We make our choices and live our lives with all of the consequences of our decisions – for ill or for good. There is no stopping time and no turning back. It is one run from start to finish. Some live long lives and others short. Our experiences comprised of some moments filled with happiness and some others brought sadness as the year rolled by. Time may wash away some of the memories, so perhaps it is best to linger long and savor the pleasant moments. Don’t get too stuck on any of the less enjoyable events. Things can change in a short span of time and you never can tell what’s around the bend.

Here’s to looking up in the next year. Hopefully with fewer friends leaving us.

Cheers and HAPPY NEW YEAR 2018!

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    • Messi on December 29, 2017 at 10:26 am
    • Reply

    “Don’t get too stuck on any of the less enjoyable events. Things can change in a short span of time and you never can tell what’s around the bend.”

    I can not agree more!

    1. All of my brightest students tend to agree with me. 😉

    • Lawrence Kahn. DC. ND. on January 5, 2018 at 6:40 pm
    • Reply

    The port was delicious. You described it perfectly. I can taste it all over again.

    1. It was my great pleasure to share this really special bottle with you, Doc.
      This bottle of port was another that the only regret was I had not purchased more!

    • Morning on January 8, 2018 at 4:10 am
    • Reply

    Wine is life. Just like you said “Tasting this wine was somewhat bittersweet” .
    Can you imagine what we will harvest in 30 years?
    Can you believe we can insist on one same thing for 30 years?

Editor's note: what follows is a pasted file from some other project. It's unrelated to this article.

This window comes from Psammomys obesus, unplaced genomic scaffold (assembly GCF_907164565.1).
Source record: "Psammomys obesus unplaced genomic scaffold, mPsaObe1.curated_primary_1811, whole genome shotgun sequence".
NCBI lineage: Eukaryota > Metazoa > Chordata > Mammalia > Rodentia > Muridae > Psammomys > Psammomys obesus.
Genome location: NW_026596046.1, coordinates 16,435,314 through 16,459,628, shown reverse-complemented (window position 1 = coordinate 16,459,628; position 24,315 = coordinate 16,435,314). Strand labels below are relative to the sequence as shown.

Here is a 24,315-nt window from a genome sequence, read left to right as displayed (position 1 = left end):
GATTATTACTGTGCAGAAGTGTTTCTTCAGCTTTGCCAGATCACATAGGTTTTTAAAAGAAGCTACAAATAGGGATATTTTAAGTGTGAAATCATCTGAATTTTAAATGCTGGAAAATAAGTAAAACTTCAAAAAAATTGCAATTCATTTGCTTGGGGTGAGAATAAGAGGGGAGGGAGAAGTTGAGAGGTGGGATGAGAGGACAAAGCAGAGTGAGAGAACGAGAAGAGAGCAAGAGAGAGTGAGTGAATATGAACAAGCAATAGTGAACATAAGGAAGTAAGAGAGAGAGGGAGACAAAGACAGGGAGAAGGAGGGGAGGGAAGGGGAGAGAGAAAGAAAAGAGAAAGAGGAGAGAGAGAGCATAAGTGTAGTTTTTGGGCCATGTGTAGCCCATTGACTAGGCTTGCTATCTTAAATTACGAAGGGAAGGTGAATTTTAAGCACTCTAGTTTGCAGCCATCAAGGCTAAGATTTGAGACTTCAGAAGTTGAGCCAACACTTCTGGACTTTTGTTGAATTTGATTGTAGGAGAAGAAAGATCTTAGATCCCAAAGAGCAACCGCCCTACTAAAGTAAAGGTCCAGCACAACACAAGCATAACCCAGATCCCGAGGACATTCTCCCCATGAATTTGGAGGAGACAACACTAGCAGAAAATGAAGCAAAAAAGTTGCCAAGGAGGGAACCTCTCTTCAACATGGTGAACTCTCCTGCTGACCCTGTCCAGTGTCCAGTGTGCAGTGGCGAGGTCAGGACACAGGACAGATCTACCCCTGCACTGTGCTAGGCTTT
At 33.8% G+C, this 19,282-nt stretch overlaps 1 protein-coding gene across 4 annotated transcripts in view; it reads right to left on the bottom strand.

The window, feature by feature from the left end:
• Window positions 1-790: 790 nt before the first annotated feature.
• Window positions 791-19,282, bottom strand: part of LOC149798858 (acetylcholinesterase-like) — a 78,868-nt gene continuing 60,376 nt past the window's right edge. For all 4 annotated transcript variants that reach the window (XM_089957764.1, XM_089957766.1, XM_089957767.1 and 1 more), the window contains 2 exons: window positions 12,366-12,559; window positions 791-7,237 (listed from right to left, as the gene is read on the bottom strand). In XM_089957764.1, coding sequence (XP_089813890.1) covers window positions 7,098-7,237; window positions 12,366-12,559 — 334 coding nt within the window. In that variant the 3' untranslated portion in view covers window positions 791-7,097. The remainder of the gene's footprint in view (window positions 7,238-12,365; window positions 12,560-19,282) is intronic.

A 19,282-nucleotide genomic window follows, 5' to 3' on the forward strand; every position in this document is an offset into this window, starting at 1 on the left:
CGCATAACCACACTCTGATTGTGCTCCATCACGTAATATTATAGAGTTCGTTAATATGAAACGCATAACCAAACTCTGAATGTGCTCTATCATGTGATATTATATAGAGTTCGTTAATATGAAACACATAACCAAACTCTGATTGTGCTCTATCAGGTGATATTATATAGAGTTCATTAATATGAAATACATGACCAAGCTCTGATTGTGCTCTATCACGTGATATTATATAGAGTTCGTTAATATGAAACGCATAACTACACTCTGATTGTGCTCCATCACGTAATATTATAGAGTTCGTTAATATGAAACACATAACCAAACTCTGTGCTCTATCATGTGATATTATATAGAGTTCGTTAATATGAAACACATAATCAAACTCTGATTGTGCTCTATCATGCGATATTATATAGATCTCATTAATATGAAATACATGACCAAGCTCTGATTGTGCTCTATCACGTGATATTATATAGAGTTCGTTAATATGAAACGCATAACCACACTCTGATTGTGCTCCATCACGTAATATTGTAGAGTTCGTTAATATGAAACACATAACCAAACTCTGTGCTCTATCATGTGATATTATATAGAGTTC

Maybe get through the “bitter”, then the “sweet” is more cherished more deeply.

    “Don’t get too stuck on any of the less enjoyable events. Things can change in a short span of time and you never can tell what’s around the bend.” Such a bright sentence! Thank you my brightest teacher. I love it very much!!

    1. Thank you for your comment, but I am a little unclear about the meaning of your second question.
      We will have to discuss it during your next lesson.

      You are one of my most avid blog followers and I am grateful. Thanks for your continued high praise!

    • May on January 13, 2018 at 1:03 am
    • Reply

    I’m so lucky to know you and to be your student, dear teacher Kevin. In the past few years, we not only learned Englishi skills from you, but also life wisdom which are both so valuable.
    In the last few months, I had some emotional probelms. But after I finished reading this post, I felt much better and your blog helps me to relax and clean up my heart. Thanks so much, mentor Kevin.

    1. Dear May, You heart doesn’t need any cleaning…maybe just pick-up your spirits a bit with some positive thinking and everything will be fine.

    • summer on January 13, 2018 at 1:22 am
    • Reply

    I admire your patience for holding the port for 24 years. For me, only forgetting that I this port would I be able to hold it that long.

    1. Oh, good things come to those who wait. Patience is so important.
      If you open a bottle of Vintage Port before it is fully matured you would likely be disappointed.

    • June on January 15, 2018 at 5:52 am
    • Reply

    Good wine plus delicious chicken livers shared with lover and friends, that is a wonderful thing. It also can create a good moment with memories to treasure.
    You are a person who has strong positive energy and charm of personality. You have taught us not only learning skills but also taught us a lot of truth in life. As your student, I am lucky and happy.

    1. The chicken livers with port is a wonderful combination! Sharing with loved ones is the bonus.
      Thanks for your very nice comment, June. I feel lucky to have you and all members of Team Q as my students.
      Happy New year.